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Thursday 6 September 2012

The Zeitgeist Investor: Wheels, Arrows and Buggy-Whips

This is an additional chapter to The Zeitgeist Investor, available at a good eBookshop near you.

So, although we’ve seen the effect of cycles on markets and on investor behaviour, and of investor behaviour on markets and cycles, it isn’t truly clear that those cycles are really cyclical.  If you look at a long-term chart of any major market then you don’t see an up and down wavy pattern but a more or less continuous upward trend.  This looks less like a sine wave and more like time’s arrow.

Take, for instance, the great flash crash of Black Friday in 1987.  As we’ve seen, this was underpinned by a whole range of factors, including new technology, an unthinking reliance on efficient markets theory and kneejerk reactions by investors.  It was a big, big thing at the time.  Look at the long term charts, though, and all you see is a tiny bump in the upward trend.  Look further back at the events of 1929 and 1931, that so undermined Irving Fisher and conditioned Ben Graham, and their long-term financial impact is vanishingly small.  The problem is about scaling, and the problem is about investor overreactions to very near-term events.

In the short-term you’ll frequently find commentators arguing that markets and securities will tend to mean revert.  So, for instance, corporate earnings will oscillate around a common level, and this level doesn’t vary much over history.  So if we find earnings are running at above their average levels we can be reasonably sure that eventually they’ll revert back at some point: and when this happens stock prices will probably fall, although because sometimes people get overexcited this often doesn’t happen immediately; the longer-term implications can take a while to sink in (See: Value in Mean Reversion).

Yet although earnings in the short-term may mean revert, in the long-term the general economy doesn’t, or at least it hasn’t for the past two hundred years.  What it’s done has grown, and grown, and then grown some more.  And, as it’s grown, corporations and stockmarkets have grown with it, such that fluctuating levels of profitability and stock prices disappear into the noise.  This growth masks a lot of changes, of course.  At the end of the nineteenth century the world’s biggest corporation was the Egyptian Suez Canal Company; the majority of the original members of the Dow don’t exist in their original form anymore (see: Moats, Unbundled).  Markets have grown, but their internal structure has changed significantly as this has happened.  Innovation drives growth, but blows up previously sensible business models.

Seen through the wrong end of the telescope, then, all the discussion about cycles and mean reversion is really an error caused by our myopic tendency to focus on the short-term.  It’s salience again, as we’re conditioned to react to news in our local environment, and fail to take the longer-term view.  In fact, if you’re a professional in the securities industry you should have no interest in the long term, because the long term doesn’t generate revenues, bonuses and commissions – so you should really expect that analysts and brokers will find reasons for you to trade, because they need reasons to trade themselves; and this is true no matter how good they are.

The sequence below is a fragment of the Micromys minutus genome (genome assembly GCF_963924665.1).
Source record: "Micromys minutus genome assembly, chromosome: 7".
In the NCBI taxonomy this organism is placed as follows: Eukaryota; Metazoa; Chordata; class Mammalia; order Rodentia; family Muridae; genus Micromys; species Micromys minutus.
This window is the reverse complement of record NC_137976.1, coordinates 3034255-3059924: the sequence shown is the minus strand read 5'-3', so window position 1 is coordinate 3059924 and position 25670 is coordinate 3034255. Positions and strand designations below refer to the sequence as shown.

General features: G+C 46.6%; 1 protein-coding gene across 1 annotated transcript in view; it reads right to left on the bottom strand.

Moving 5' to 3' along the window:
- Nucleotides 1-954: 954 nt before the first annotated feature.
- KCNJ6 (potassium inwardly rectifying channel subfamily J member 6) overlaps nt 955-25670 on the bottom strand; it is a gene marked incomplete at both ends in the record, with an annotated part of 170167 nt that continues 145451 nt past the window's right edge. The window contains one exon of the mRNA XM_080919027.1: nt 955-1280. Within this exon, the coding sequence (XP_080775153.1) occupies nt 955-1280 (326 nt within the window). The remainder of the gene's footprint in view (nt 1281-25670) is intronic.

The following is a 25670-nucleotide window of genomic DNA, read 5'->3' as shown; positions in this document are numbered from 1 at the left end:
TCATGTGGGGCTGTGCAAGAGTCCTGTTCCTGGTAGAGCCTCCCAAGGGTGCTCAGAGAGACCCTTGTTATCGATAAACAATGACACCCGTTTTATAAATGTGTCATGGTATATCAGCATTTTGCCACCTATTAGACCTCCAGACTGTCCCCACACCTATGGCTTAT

This, you might think, leaves us in a bit of a quandary – if markets do go through shortish-term cycles but will tend upwards over longer periods should you focus on the short-term or the long?  The answer, roughly, is that it depends.  There’s nothing inherently wrong in making money in the short-term, but it’s very difficult to do.  You need the iron discipline of a Ben Graham to be successful at that.  In the longer term it’s probably a bit easier – you need a decent portfolio of stocks and you need to make sure that you’re not backing buggy-whip manufacturers.

The buggy-whip syndrome is the name given to the tendency of value investors to focus solely on the fundamentals of stocks and to fail to look at the bigger picture.  At the end of the nineteenth century the value of buggy-whip manufacturers crashed and if you were looking for mean reversion then they were a prime candidate.  The only trouble is that we’re still waiting.  Horseless carriages were innovated out of existence and the desperate entreaties of the buggy-whip makers to mandate car whipping was a forlorn and desperate last throw of the dice.  And very typical, incidentally, of outmoded industries: wig makers tried something similar a century before with attempts to legislate mandatory wig wearing by men.  Had these attempts been successful most British men would be walking around looking more like extras in an S&M movie than they already do.

Basically it didn’t matter over what timeframe you invested in buggy-whipping or wig-wearing, it was never going to be enough.  Similarly today we can see that the internet is destroying the business cases behind a whole host of industries, and it’s hard to take a long-term view on the future success of specialised retailers or publishers.  So even long-term investors need to think hard about their investments, and in the short-term, what look like cheap stocks may end up as so-called value traps – stocks that never regain their former glories.

In all of this, though, note that “short-term” is still a couple of years, minimum.  Two years is roughly about the amount of time it takes the average stock to recover from some nasty, value eroding event, which is roughly why Ben Graham had that as his maximum holding period.  Operating at anything less than this is a mug’s game: the evidence that day traders lose money is overwhelming, see How Much Do Individual Investors Lose By Trading, for instance, and this isn’t surprising when you look at the resources available to the institutions that dominate the securities industry.